Abstract

Introduction. One frequent option for consolidation chemotherapy in younger patients with AML-CR1 is based on repeated cycles of high-dose cytarabine (HDAC), according to the CALGB schedule (RJ. Mayer, NEJM 1994). Nevertheless, relapse incidence remains high, especially in those with non-favorable AML. CLARA combination (1,000 mg/m2/d cytarabine d1-5, 40 mg/m2/d clofarabine d2-6) has been associated with promising response rate in high-risk AML patients (S. Faderl, Blood 2005 and 2006). In this pilot study, we compared the feasibility and safety of CLARA vs HDAC for CR1 consolidation.

Methods. Between 2004 and 2007, 36 patients aged 17–63y (median, 38y) with AML-CR1 (16 favorable, 12 intermediate, 8 unfavorable cytogenetics) and non eligible for allogeneic transplantation received a total of 75 consolidation cycles (12 CLARA, 63 HDAC). All had previously received remission induction according to ALFA protocols. As CLARA was tested only in non-favorable patients, cytogenetics was unbalanced (P=0.004). Approximately half of HDAC patients but no CLARA patient had CBF-AML. However, median age was similar between both groups. All patients received oral antibacterial prophylaxis with amoxicillin or levofloxacin.

Results. Grade ≥ 2 nausea/vomiting was observed during most CLARA cycles while not during HDAC. Myelosuppression appeared to be more rapid and profound but not longer after CLARA as compared to HDAC. After CLARA, the median time to reach a PMN count < 0.5 × 109/L was 8 days (6–10), while it was 11 days (5–20) after HDAC (P=0.0001). The percentage of patients requiring platelet transfusion was 100% in the CLARA group vs 52% in the HDAC group (P=0.001). A trend for a more rapid recovery (PMN count ≥ 0.5 × 109/L) was observed after CLARA (P=0.07). At day 30 after the onset of chemotherapy, all CLARA patients had recovered while 25% of HDAC patients had not. This trend was observed after the first as well as after subsequent cycles. Median time between recovery and onset of the subsequent cycle was 6 days (3–10) and similar in both groups. Mucositis (mostly Grade 1) was more frequent after CLARA than after HDAC (58% vs 5%; P<0.001). Infectious events were more frequent after CLARA. Incidence of septicemia was 50% in the CLARA group (6 Gram negative bacteria) vs 14% in the HDAC group (8 Gram negative bacteria, 1 staphylococcus aureus) (P=0.01). The overall rate of patients presenting at least one Grade 3–4 infection was 67% in the CLARA group (including 2 invasive pulmonary aspergillosis) versus 24% in the HDAC group (no aspergillosis) (P=0.006). No toxic death was observed. Interestingly, in the HDAC group, the rate of Grade 3–4 infection was significantly lower in patients with CBF-AML (12% vs 37%, P=0.04), leading to a less marked difference between both groups when limiting the comparison to non-favorable AML (67% vs 37%, P=0.10).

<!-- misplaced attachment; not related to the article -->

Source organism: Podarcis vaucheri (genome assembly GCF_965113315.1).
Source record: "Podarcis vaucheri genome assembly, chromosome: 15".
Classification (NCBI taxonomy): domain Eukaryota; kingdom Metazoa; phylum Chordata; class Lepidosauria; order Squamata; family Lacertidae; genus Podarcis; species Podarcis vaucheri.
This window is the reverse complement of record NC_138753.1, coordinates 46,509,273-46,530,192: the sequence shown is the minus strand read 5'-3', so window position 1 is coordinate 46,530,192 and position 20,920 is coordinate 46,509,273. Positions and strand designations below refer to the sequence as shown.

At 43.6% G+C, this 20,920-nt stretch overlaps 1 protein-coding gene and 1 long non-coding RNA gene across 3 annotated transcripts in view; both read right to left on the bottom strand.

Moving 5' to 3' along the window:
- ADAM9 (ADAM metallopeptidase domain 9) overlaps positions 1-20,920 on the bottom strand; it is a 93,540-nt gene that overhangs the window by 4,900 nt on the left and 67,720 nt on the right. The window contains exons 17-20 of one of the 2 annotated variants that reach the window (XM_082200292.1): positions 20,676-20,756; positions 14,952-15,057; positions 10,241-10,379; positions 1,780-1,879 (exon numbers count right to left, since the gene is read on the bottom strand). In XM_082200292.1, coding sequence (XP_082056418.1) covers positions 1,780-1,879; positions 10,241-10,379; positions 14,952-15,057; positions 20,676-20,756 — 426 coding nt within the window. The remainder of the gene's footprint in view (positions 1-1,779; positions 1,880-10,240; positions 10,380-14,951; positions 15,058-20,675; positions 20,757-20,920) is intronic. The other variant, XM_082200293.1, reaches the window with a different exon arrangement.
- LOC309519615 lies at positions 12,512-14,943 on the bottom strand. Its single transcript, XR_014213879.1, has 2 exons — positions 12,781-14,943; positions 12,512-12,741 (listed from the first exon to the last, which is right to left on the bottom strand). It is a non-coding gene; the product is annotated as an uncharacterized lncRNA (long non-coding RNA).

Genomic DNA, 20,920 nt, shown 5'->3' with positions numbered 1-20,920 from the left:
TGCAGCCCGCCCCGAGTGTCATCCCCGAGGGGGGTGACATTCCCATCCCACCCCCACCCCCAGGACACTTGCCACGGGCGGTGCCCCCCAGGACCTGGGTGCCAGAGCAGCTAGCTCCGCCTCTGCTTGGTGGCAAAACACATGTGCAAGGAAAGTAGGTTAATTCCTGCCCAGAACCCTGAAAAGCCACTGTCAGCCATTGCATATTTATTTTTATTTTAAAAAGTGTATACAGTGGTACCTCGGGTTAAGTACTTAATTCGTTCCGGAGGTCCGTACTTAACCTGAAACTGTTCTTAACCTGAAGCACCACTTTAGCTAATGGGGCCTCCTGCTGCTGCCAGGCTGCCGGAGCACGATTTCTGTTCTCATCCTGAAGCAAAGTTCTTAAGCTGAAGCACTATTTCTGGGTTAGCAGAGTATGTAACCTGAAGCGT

Conclusion. Administration of repeated CLARA consolidation cycles is feasible in younger AML-CR1 patients. However, the high rate of infection leads to recommend a careful patient monitoring avoiding out-patient management, as it may be done in some patients receiving HDAC. A randomized Phase 2 trial will be initiated in Q4 2007 by the ALFA group in order to prospectively compare these two consolidation approaches in terms of anti-leukemic efficacy (ALFA-0702 trial).

Author notes

Disclosure:Membership Information: Bioenvision advisory boards (HD). Off Label Use: Clofarabine is approved for relapsed childhood acute lymphoblastic leukemia. Its efficacy in adults with acute myeloid leukemia has already been reported by other investigators, presented during annual ASH meetings, and published in Blood.